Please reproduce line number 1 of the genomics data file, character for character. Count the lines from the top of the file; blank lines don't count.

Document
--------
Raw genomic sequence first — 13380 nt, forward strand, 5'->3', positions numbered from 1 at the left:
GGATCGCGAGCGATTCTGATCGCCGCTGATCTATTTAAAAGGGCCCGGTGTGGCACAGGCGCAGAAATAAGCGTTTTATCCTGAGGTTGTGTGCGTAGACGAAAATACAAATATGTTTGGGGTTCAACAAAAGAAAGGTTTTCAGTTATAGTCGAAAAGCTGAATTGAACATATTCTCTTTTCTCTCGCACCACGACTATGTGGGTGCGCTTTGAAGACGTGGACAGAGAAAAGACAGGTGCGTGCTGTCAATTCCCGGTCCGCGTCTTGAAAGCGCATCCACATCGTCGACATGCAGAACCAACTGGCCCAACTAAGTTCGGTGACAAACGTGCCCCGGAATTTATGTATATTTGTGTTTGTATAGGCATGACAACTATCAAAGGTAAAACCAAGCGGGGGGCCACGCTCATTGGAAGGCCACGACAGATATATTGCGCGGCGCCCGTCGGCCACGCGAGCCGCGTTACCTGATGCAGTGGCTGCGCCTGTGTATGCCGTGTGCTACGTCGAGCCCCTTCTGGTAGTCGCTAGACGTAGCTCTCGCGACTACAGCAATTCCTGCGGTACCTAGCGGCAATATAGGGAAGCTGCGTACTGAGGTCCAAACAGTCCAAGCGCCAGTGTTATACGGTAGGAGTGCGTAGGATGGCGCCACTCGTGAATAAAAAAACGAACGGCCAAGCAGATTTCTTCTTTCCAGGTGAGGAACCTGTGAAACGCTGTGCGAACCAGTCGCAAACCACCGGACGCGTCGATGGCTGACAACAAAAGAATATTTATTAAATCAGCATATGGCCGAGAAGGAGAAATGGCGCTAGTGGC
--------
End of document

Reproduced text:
Raw genomic sequence first — 13380 nt, forward strand, 5'->3', positions numbered from 1 at the left: